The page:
Special Issue "Pipeline Tools for Next Generation Sequencing Analysis"

A special issue of Genes (ISSN 2073-4425). This special issue belongs to the section "Technologies and Resources for Genetics".

Deadline for manuscript submissions: 30 November 2019.

Special Issue Editor

Dr. Thomas Carroll
E-Mail Website
Guest Editor
Bioinformatics Resource Centre, The Rockefeller University, New York, 10065 NY, USA
Interests: Bioinformatics; chip-seq; RNA-seq

Special Issue Information

Dear Colleagues,

The use of Next Generation Sequencing (NGS) technologies in the interrogation of hypotheses has become increasing common in medical and biological research. With the advent of multiplexing technologies, the increase in sequence output from NGS machines and the development of novel applications for NGS, the complexity of high-throughput sequencing experiments has increased coordinately. The analysis of data from this diverse range of NGS applications requires a complex interaction between generic NGS data processing and application specific software tools while maintaining the high levels of reproducibility required in research. The use of pipelines and workflows in the analysis of NGS applications offers not only a high-throughput, automated processing and analysis of the data but a mechanism to enhance reproducibility and establish best practices in the analysis of NGS application types.

In this Special Issue, the contributing authors will present the most recent developments in pipelines and workflows for the analysis of both established and emerging NGS sequencing applications and technologies.

Dr. Thomas Carroll
Guest Editor

Manuscript Submission Information

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Keywords

  • Next Generation Sequencing
  • Bioinformatics
  • Workflow
  • Pipeline
  • RNA-seq
  • RNAseq
  • ChIP-seq
  • ChIPseq
  • ATAC-seq
  • ATACseq
  • WSG
  • Transcriptomics
  • Epigenetics
  • Analysis

Published Papers (1 paper)

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Research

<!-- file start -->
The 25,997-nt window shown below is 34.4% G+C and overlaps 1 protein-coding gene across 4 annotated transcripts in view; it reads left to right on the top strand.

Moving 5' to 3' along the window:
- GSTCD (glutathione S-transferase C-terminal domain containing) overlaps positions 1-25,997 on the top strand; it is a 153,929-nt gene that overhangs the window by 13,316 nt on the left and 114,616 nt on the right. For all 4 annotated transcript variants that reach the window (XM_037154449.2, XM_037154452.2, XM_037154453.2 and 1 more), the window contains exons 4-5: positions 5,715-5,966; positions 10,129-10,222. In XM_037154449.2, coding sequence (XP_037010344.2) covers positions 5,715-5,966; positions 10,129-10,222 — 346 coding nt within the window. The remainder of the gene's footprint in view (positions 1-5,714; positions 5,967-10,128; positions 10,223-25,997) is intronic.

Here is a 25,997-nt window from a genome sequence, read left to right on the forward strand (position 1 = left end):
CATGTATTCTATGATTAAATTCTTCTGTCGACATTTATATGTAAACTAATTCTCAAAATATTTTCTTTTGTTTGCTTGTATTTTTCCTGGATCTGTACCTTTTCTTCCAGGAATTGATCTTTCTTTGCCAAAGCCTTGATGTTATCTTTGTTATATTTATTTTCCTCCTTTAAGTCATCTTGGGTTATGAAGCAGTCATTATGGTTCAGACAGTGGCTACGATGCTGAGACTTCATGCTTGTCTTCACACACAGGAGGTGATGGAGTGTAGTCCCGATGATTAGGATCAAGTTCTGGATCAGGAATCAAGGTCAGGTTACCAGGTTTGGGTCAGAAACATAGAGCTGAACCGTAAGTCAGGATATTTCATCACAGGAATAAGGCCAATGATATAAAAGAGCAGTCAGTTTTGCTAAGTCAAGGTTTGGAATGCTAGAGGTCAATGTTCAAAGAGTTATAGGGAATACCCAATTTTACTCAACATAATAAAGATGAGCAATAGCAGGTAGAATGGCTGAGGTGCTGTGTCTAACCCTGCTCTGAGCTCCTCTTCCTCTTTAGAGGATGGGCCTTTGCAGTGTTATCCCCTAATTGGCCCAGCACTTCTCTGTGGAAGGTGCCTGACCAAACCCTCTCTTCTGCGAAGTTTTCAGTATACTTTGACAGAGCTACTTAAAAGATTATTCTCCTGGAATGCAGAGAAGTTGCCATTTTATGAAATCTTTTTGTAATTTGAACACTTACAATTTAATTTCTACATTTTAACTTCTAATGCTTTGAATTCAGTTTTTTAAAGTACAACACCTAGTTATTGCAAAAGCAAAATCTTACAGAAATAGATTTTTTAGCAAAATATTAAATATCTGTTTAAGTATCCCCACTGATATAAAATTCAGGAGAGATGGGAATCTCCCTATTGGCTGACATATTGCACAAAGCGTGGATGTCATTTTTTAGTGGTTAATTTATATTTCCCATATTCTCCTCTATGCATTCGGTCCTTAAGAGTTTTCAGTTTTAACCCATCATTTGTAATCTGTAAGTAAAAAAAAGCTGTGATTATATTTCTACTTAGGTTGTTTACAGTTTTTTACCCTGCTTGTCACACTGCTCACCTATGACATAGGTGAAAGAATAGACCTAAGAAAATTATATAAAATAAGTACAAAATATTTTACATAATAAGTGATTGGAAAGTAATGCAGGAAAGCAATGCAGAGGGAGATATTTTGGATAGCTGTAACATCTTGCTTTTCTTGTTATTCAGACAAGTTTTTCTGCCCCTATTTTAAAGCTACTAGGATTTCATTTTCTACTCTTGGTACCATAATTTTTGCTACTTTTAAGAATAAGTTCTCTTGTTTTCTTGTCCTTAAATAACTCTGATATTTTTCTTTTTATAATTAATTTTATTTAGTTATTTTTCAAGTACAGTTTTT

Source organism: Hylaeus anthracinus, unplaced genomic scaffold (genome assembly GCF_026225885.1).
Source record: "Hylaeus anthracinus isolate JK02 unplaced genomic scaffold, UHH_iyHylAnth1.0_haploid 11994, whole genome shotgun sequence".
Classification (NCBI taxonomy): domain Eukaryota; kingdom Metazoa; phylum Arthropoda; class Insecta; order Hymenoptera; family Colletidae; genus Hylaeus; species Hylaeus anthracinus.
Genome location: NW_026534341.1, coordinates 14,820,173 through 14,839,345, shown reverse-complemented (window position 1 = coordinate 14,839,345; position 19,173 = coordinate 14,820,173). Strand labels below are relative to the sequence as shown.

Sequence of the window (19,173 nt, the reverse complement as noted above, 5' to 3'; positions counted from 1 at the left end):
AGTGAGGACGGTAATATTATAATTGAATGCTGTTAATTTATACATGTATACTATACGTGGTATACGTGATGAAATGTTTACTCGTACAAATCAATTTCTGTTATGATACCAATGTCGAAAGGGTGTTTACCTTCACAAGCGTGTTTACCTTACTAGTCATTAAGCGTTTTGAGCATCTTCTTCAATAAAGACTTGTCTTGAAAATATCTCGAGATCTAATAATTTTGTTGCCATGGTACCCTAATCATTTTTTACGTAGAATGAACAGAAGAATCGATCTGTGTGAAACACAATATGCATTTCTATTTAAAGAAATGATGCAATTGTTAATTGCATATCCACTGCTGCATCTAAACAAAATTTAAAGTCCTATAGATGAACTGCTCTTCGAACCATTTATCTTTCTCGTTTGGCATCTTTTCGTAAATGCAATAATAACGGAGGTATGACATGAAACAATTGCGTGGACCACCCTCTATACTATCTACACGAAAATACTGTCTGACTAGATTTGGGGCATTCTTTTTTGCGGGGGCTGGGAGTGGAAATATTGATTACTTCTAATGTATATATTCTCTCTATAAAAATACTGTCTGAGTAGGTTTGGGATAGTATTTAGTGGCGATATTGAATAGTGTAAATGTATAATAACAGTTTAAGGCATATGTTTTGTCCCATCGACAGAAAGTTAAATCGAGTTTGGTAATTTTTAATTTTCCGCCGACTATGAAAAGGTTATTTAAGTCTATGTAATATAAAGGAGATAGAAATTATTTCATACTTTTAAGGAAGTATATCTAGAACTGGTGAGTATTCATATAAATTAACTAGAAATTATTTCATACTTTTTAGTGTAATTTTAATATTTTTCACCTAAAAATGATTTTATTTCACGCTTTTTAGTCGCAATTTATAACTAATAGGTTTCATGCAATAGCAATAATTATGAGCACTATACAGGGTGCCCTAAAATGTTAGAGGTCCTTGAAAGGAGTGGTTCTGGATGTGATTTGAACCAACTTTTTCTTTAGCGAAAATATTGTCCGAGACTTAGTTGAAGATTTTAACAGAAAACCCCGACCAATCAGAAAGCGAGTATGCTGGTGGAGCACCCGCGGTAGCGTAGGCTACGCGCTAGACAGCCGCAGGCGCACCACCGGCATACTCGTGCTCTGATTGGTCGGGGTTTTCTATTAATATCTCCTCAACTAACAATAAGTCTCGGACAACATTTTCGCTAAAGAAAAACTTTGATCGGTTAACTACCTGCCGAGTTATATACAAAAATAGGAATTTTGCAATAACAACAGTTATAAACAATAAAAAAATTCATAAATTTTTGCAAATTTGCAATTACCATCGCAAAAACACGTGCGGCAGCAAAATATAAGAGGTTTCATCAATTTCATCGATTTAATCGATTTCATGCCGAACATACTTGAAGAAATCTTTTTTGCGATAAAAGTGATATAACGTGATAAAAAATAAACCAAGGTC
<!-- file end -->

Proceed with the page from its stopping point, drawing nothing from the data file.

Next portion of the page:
Open AccessArticle
SiNPle: Fast and Sensitive Variant Calling for Deep Sequencing Data
Genes 2019, 10(8), 561; https://doi.org/10.3390/genes10080561 - 25 Jul 2019
Abstract
Current high-throughput sequencing technologies can generate sequence data and provide information on the genetic composition of samples at very high coverage. Deep sequencing approaches enable the detection of rare variants in heterogeneous samples, such as viral quasi-species, but also have the undesired effect [...] Read more.
Current high-throughput sequencing technologies can generate sequence data and provide information on the genetic composition of samples at very high coverage. Deep sequencing approaches enable the detection of rare variants in heterogeneous samples, such as viral quasi-species, but also have the undesired effect of amplifying sequencing errors and artefacts. Distinguishing real variants from such noise is not straightforward. Variant callers that can handle pooled samples can be in trouble at extremely high read depths, while at lower depths sensitivity is often sacrificed to specificity. In this paper, we propose SiNPle (Simplified Inference of Novel Polymorphisms from Large coveragE), a fast and effective software for variant calling. SiNPle is based on a simplified Bayesian approach to compute the posterior probability that a variant is not generated by sequencing errors or PCR artefacts. The Bayesian model takes into consideration individual base qualities as well as their distribution, the baseline error rates during both the sequencing and the PCR stage, the prior distribution of variant frequencies and their strandedness. Our approach leads to an approximate but extremely fast computation of posterior probabilities even for very high coverage data, since the expression for the posterior distribution is a simple analytical formula in terms of summary statistics for the variants appearing at each site in the genome. These statistics can be used to filter out putative SNPs and indels according to the required level of sensitivity. We tested SiNPle on several simulated and real-life viral datasets to show that it is faster and more sensitive than existing methods. The source code for SiNPle is freely available to download and compile, or as a Conda/Bioconda package. Full article
(This article belongs to the Special Issue Pipeline Tools for Next Generation Sequencing Analysis)
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